- Federal Archives, Berlin-Lichterfelde
The German Reich Archives were set up in Potsdam in 1919 as a subsequent requirement of the Treaty of Versailles. During World War II some holdings were dispersed to avoid destruction, but an air raid in April 1945 destroyed many – particularly military – collections that had not been relocated. After the war there have been various successors: In the East the German Central Archives (since 1973 Central State Archives) in Potsdam, and in the West the Federal Archives in Koblenz. In the course of the reunification of Germany, the central archives of the GDR including the Military Archives and the State Film Archives in East-Berlin were integrated into the Federal Archives in 1990. After taking over the Berlin Document Center in 1994, the Federal Archives established an archival building on Finckensteinallee on an area, used formerly as military barracks from the imperial officers, the SS and the US-army. The Berlin-Lichterfelde facility is considered the largest facility of the Bundesarchiv. In 2009 a new storage building was finished and the construction work for a new user area is still ongoing.
Archival and Other Holdings
The facility in Berlin is home of the Departments R (German Reich), DDR (German Democratic Republic) and SAPMO (Foundation Archives of Parties and Mass Organisations of the GDR in the Federal Archives) and contains over 110 kilometres of archival material from more than 2,000 holdings in addition to 1.7 million books, newspapers and periodicals. The focus of these archives is contemporary German history. The Federal Archives in Berlin are probably the most important archive in Germany for the study of the history of National Socialism, as the majority of the preserved documents of the central civil institutions of the Reich as well as of the NSDAP are stored here. Key papers for the understanding of the Holocaust lie within its repositories, e.g. the Reich’s Security Main Office, the Personal staff of the Reichsführer-SS as well as the Reich Chancellery and the ministries of Interior, of Justice or of Armament. The fonds of the leading party administration including the NSDAP membership card index as well as other personal files (the former Berlin Document Center, the NS-archives of the State’s Security Police of the GDR, personal papers of prominent leaders) are also available for use. Moreover the Federal Archives in Berlin run the memorial book for the victims of the nazi persecution of Jews and compose a list of all Jewish residents in the German Reich between 1933 and 1945. The holdings are completed by personal papers and records of the GDR dealing with the “Third Reich”.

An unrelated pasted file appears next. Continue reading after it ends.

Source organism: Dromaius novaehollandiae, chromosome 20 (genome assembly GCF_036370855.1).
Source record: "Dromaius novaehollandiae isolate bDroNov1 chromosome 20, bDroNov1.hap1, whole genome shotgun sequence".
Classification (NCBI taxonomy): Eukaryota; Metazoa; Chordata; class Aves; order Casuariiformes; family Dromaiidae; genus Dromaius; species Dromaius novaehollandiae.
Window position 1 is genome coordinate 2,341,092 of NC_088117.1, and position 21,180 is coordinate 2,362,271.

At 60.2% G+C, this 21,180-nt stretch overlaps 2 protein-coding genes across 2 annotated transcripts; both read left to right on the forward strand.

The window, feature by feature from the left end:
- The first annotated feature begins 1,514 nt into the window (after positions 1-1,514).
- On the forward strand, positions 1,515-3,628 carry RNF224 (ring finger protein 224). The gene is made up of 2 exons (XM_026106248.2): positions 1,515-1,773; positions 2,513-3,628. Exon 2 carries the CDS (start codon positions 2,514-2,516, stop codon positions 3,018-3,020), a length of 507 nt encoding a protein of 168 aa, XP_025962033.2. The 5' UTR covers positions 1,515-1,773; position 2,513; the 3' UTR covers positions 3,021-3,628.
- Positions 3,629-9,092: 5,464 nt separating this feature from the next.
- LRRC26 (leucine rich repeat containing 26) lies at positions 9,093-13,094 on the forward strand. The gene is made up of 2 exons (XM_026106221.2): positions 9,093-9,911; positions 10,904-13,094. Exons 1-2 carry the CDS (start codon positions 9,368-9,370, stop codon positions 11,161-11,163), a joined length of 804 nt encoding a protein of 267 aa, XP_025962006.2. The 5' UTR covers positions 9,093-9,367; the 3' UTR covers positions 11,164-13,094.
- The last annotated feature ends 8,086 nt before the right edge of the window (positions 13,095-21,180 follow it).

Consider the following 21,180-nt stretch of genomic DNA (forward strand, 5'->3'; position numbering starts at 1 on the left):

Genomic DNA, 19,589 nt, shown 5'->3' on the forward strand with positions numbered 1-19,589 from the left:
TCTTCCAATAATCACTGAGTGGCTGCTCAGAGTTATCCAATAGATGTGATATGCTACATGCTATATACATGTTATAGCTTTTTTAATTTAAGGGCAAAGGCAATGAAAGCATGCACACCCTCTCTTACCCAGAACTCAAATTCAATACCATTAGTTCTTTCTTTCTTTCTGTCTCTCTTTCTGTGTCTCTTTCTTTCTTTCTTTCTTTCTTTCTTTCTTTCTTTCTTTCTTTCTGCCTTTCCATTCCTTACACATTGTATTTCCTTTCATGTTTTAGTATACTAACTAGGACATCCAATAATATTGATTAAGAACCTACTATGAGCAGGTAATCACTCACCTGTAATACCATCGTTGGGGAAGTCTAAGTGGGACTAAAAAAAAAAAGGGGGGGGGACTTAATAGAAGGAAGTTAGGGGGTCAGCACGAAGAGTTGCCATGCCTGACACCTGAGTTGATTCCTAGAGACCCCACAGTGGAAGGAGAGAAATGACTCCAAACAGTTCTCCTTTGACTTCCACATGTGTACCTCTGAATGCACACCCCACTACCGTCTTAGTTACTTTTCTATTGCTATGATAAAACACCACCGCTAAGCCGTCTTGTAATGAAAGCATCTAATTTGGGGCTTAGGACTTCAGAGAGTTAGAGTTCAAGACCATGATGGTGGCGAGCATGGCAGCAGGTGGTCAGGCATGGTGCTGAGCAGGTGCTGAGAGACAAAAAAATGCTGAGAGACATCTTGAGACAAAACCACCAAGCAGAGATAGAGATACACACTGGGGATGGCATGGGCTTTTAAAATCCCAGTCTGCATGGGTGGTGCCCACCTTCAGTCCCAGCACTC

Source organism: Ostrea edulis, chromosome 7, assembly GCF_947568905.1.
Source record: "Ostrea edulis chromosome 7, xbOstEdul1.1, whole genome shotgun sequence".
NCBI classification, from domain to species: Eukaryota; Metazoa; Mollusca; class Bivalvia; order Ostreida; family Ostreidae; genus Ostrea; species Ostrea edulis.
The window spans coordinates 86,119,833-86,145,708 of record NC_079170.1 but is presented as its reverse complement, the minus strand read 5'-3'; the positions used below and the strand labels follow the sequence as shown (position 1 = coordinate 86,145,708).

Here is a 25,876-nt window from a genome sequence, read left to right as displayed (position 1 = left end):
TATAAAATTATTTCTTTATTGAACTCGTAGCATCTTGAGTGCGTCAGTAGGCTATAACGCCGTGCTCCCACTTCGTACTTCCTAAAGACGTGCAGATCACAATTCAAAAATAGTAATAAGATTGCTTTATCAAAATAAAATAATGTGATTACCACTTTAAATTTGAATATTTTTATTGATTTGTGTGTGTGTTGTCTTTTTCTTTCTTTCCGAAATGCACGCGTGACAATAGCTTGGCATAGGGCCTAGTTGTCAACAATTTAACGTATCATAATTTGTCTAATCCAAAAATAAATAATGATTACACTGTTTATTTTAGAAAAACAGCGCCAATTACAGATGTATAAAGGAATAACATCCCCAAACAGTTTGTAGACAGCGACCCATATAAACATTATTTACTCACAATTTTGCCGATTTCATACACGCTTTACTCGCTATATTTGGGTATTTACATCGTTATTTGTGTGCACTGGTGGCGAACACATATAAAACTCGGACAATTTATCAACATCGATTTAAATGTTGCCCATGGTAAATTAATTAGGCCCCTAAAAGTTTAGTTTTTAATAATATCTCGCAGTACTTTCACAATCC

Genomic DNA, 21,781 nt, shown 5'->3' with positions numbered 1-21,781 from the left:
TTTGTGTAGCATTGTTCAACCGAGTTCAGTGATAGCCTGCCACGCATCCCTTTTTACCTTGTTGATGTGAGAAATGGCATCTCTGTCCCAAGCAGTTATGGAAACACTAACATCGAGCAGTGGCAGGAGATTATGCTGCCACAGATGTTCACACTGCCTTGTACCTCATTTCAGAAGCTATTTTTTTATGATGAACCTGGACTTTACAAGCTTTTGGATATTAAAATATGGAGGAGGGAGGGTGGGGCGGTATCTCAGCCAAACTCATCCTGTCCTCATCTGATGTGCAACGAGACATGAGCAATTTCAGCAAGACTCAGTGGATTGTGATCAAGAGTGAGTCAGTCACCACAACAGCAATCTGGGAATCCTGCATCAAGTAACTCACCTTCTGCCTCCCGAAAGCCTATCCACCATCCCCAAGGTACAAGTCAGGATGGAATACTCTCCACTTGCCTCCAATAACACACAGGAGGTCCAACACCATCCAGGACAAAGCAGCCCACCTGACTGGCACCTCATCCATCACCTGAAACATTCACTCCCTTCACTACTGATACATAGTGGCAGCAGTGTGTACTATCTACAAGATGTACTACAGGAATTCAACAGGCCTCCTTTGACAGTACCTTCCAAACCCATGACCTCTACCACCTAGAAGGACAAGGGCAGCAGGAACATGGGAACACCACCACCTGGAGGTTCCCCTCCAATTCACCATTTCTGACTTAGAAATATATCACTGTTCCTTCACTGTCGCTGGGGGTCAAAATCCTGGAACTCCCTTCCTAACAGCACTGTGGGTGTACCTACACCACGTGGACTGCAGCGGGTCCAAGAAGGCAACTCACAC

Finding Aids, Guides, and Publication
Research within the records of the Bundesarchiv can be exercised through finding aids (books, file index) and/or the huge database called Invenio which is accessible online under: https://invenio.bundesarchiv.de/ A memorial book for Jewish residents that fell victim to the national socialist regime can be found under http://www.bundesarchiv.de/gedenkbuch/index.html.en All information about using records or services of the Bundesarchiv is available through the website: http://www.bundesarchiv.de/benutzung/index.html.en Archival User Service can be reached by telephone: +49 (0)3018/7770-420 or -411
In order to browse through an overview of Bundesarchiv holdings in Department R (Reich) by tectonic hierarchy (as opposed to current Bundesarchiv agency location), see the Beständeübersicht: https://portal.ehri-project.eu/virtual/de-002429-bestandeubersicht
Archives: Monday - Thursday: 8am - 7pm and Friday: 8am - 4pm
Conditions of Access
There are about 150 workplaces in three reading rooms for the use of archival materials, microfilms and library materials.
Claims Conference Yad Vashem / online search/ http://www.bundesarchiv.de/bundesarchiv/geschichte/index.html.de